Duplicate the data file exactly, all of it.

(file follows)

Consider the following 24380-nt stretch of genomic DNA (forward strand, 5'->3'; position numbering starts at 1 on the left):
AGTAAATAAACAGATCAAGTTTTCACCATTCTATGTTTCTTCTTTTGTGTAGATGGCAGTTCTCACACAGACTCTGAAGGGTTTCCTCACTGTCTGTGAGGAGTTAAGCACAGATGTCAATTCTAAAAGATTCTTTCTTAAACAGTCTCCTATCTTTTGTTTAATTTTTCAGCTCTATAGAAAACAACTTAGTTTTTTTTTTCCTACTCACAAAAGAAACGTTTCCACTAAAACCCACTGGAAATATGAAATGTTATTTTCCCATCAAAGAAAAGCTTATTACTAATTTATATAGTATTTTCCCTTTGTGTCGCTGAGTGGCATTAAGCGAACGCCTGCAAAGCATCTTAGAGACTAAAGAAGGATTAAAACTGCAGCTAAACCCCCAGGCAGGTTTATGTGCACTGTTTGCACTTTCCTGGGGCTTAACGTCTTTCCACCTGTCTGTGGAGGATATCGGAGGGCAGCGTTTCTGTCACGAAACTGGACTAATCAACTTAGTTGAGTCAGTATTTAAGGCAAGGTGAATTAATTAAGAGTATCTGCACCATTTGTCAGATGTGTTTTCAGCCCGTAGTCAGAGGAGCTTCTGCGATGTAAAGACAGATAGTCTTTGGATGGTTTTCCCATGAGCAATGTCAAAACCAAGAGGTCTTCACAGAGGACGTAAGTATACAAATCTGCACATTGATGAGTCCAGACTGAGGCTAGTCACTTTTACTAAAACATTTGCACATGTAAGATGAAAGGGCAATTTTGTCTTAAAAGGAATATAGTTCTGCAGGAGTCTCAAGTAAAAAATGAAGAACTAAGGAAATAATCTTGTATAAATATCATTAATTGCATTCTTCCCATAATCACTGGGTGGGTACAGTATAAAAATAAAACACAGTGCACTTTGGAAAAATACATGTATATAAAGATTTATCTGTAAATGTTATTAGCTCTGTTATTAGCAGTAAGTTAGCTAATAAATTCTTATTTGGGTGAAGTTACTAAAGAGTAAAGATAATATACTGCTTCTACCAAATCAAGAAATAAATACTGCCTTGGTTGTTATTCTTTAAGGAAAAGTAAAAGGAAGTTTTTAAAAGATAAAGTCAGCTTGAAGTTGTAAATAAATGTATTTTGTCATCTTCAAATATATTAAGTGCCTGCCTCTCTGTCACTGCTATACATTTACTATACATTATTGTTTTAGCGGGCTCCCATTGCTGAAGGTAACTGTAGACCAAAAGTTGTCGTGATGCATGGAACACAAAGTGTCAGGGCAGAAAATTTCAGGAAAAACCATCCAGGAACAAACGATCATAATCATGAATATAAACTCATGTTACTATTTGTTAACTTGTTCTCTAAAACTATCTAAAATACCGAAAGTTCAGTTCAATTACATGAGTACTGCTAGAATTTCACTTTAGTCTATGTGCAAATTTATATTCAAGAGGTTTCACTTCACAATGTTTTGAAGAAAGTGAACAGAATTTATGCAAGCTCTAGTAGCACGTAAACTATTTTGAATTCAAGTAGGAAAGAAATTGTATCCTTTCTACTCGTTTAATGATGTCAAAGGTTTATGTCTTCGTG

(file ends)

Consider the following 24380-nt stretch of genomic DNA (forward strand, 5'->3'; position numbering starts at 1 on the left):
AGTAAATAAACAGATCAAGTTTTCACCATTCTATGTTTCTTCTTTTGTGTAGATGGCAGTTCTCACACAGACTCTGAAGGGTTTCCTCACTGTCTGTGAGGAGTTAAGCACAGATGTCAATTCTAAAAGATTCTTTCTTAAACAGTCTCCTATCTTTTGTTTAATTTTTCAGCTCTATAGAAAACAACTTAGTTTTTTTTTTCCTACTCACAAAAGAAACGTTTCCACTAAAACCCACTGGAAATATGAAATGTTATTTTCCCATCAAAGAAAAGCTTATTACTAATTTATATAGTATTTTCCCTTTGTGTCGCTGAGTGGCATTAAGCGAACGCCTGCAAAGCATCTTAGAGACTAAAGAAGGATTAAAACTGCAGCTAAACCCCCAGGCAGGTTTATGTGCACTGTTTGCACTTTCCTGGGGCTTAACGTCTTTCCACCTGTCTGTGGAGGATATCGGAGGGCAGCGTTTCTGTCACGAAACTGGACTAATCAACTTAGTTGAGTCAGTATTTAAGGCAAGGTGAATTAATTAAGAGTATCTGCACCATTTGTCAGATGTGTTTTCAGCCCGTAGTCAGAGGAGCTTCTGCGATGTAAAGACAGATAGTCTTTGGATGGTTTTCCCATGAGCAATGTCAAAACCAAGAGGTCTTCACAGAGGACGTAAGTATACAAATCTGCACATTGATGAGTCCAGACTGAGGCTAGTCACTTTTACTAAAACATTTGCACATGTAAGATGAAAGGGCAATTTTGTCTTAAAAGGAATATAGTTCTGCAGGAGTCTCAAGTAAAAAATGAAGAACTAAGGAAATAATCTTGTATAAATATCATTAATTGCATTCTTCCCATAATCACTGGGTGGGTACAGTATAAAAATAAAACACAGTGCACTTTGGAAAAATACATGTATATAAAGATTTATCTGTAAATGTTATTAGCTCTGTTATTAGCAGTAAGTTAGCTAATAAATTCTTATTTGGGTGAAGTTACTAAAGAGTAAAGATAATATACTGCTTCTACCAAATCAAGAAATAAATACTGCCTTGGTTGTTATTCTTTAAGGAAAAGTAAAAGGAAGTTTTTAAAAGATAAAGTCAGCTTGAAGTTGTAAATAAATGTATTTTGTCATCTTCAAATATATTAAGTGCCTGCCTCTCTGTCACTGCTATACATTTACTATACATTATTGTTTTAGCGGGCTCCCATTGCTGAAGGTAACTGTAGACCAAAAGTTGTCGTGATGCATGGAACACAAAGTGTCAGGGCAGAAAATTTCAGGAAAAACCATCCAGGAACAAACGATCATAATCATGAATATAAACTCATGTTACTATTTGTTAACTTGTTCTCTAAAACTATCTAAAATACCGAAAGTTCAGTTCAATTACATGAGTACTGCTAGAATTTCACTTTAGTCTATGTGCAAATTTATATTCAAGAGGTTTCACTTCACAATGTTTTGAAGAAAGTGAACAGAATTTATGCAAGCTCTAGTAGCACGTAAACTATTTTGAATTCAAGTAGGAAAGAAATTGTATCCTTTCTACTCGTTTAATGATGTCAAAGGTTTATGTCTTCGTG